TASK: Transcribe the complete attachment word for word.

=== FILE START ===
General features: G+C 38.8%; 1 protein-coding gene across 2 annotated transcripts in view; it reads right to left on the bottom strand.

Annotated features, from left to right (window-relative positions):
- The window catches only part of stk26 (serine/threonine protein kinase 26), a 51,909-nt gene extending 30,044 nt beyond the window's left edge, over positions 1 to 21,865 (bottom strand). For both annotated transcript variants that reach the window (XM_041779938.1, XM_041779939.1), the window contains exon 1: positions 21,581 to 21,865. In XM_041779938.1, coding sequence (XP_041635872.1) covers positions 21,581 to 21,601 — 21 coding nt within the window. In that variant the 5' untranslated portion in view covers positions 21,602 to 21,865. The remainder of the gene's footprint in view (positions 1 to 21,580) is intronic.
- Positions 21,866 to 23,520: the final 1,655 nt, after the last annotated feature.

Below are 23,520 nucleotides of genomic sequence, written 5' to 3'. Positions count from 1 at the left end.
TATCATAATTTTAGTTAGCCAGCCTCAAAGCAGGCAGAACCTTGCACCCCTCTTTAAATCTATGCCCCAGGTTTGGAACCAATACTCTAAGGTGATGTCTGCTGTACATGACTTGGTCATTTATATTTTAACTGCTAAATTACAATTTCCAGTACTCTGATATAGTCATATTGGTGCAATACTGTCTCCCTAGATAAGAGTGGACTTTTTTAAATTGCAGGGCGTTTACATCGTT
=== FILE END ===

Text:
General features: G+C 38.8%; 1 protein-coding gene across 2 annotated transcripts in view; it reads right to left on the bottom strand.

Annotated features, from left to right (window-relative positions):
- The window catches only part of stk26 (serine/threonine protein kinase 26), a 51,909-nt gene extending 30,044 nt beyond the window's left edge, over positions 1 to 21,865 (bottom strand). For both annotated transcript variants that reach the window (XM_041779938.1, XM_041779939.1), the window contains exon 1: positions 21,581 to 21,865. In XM_041779938.1, coding sequence (XP_041635872.1) covers positions 21,581 to 21,601 — 21 coding nt within the window. In that variant the 5' untranslated portion in view covers positions 21,602 to 21,865. The remainder of the gene's footprint in view (positions 1 to 21,580) is intronic.
- Positions 21,866 to 23,520: the final 1,655 nt, after the last annotated feature.

Below are 23,520 nucleotides of genomic sequence, written 5' to 3'. Positions count from 1 at the left end.
TATCATAATTTTAGTTAGCCAGCCTCAAAGCAGGCAGAACCTTGCACCCCTCTTTAAATCTATGCCCCAGGTTTGGAACCAATACTCTAAGGTGATGTCTGCTGTACATGACTTGGTCATTTATATTTTAACTGCTAAATTACAATTTCCAGTACTCTGATATAGTCATATTGGTGCAATACTGTCTCCCTAGATAAGAGTGGACTTTTTTAAATTGCAGGGCGTTTACATCGTT